Chemotherapy uses drugs to kill and control lymphoma cells throughout the body. Learn more about this treatment in our introduction to chemotherapy video.
Radiation therapy uses high-energy rays to kill lymphoma cells. This is local therapy because it affects cells in the treated area only. A large machine aims the rays at the lymph node areas affected by lymphoma. Patients go to a hospital or clinic for treatment. This type of treatment uses computers to closely target the cancer, which protects healthy tissue.
If Hodgkin's lymphoma returns after treatment, a patient may receive bone marrow/blood stem cell transplantation. A transplant of a patient's own blood-forming stem cells allows him or her to receive high doses of chemotherapy, radiation therapy, or both. The high doses destroy both lymphoma cells and healthy blood cells in the bone marrow.
Transplants take place at the hospital. After the patient receives high-dose treatment, healthy blood-forming stem cells are returned to the patient through a tube placed in a large vein in the neck or chest area. New blood cells develop from the transplanted stem cells. Learn more in our video about HCI's Blood and Marrow Transplant program.
The stem cells may come from the patient's own body or from a donor:
- Autologous stem cell transplantation: This type of transplant uses the patient's own stem cells. The stem cells are removed before high-dose treatment. The cells may be treated to kill lymphoma cells that may be present. The stem cells are frozen and stored. After the patient receives high-dose treatment, the stored stem cells are thawed and returned to the patient.
- Allogeneic stem cell transplantation: This type of transplant uses stem cells from a donor. A patient's brother, sister, or parent may be the donor, or the stem cells may come from an unrelated donor. Doctors use blood tests to be sure the donor's cells will match the patient's cells.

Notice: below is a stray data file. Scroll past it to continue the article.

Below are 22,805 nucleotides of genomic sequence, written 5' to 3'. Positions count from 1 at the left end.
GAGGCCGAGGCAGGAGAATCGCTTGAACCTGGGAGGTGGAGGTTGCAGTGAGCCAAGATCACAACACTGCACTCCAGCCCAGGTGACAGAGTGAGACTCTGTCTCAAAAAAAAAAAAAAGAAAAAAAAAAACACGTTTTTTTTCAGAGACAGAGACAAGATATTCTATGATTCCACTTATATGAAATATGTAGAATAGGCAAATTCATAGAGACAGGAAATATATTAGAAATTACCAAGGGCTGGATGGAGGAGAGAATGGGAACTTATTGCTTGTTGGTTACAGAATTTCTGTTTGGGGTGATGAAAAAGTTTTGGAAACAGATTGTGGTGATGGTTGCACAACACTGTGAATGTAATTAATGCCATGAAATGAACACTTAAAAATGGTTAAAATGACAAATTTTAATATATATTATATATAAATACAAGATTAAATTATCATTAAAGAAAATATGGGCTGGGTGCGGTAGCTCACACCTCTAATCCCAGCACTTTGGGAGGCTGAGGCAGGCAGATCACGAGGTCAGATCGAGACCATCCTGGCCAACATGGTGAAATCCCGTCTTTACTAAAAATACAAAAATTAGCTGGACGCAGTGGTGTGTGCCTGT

- Syngeneic stem cell transplantation: This type of transplant uses stem cells from the patient's identical twin.
These studies discover and evaluate new and improved cancer treatments. Patients are encouraged to talk with their doctors about participating in a clinical trial or to ask any questions regarding research studies. For more information, also visit HCI's clinical trials website.
When you or someone you love is diagnosed with cancer, concerns about treatments and side effects, hospital stays, and medical bills are common. You may also worry about caring for your family, work, or normal daily life.
There are several places you can go for support:
- Your health care team can answer your questions and talk to you about your concerns. They can help you with any side effects and keep you informed of all your treatments, test results, and future doctor visits.
- Our Patient and Family Support Services offer emotional support and resources for coping with cancer and its impact on daily life to HCI patients and their families.
- The Linda B. and Robert B. Wiggins Wellness-Survivorship Center offers many programs to increase the quality of life and well-being of HCI patients and their families.
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Care coordinator: Lauren Pitcher
Did You Know?
- Hodgkin's lymphoma is most common among teens, also adults under age 35 and those over age 55.
- Adult Hodgkin's lymphoma can usually be cured if found and treated early.
- Huntsman Cancer Institute (HCI) refers children with Hodgkin's lymphoma to Primary Children's Medical Center. This facility is recognized as one of the top children's hospitals in the United States and is located on the same medical campus as HCI, allowing our specialists to collaborate in the treatment and management of childhood cancers.
- Clinical trials discover and evaluate new and improved cancer treatments. Patients are encouraged to talk with their doctors about participating in a clinical trial or to ask any questions regarding research studies. For more information, also visit HCI's clinical trials website.
The source for this information is the National Cancer Institute.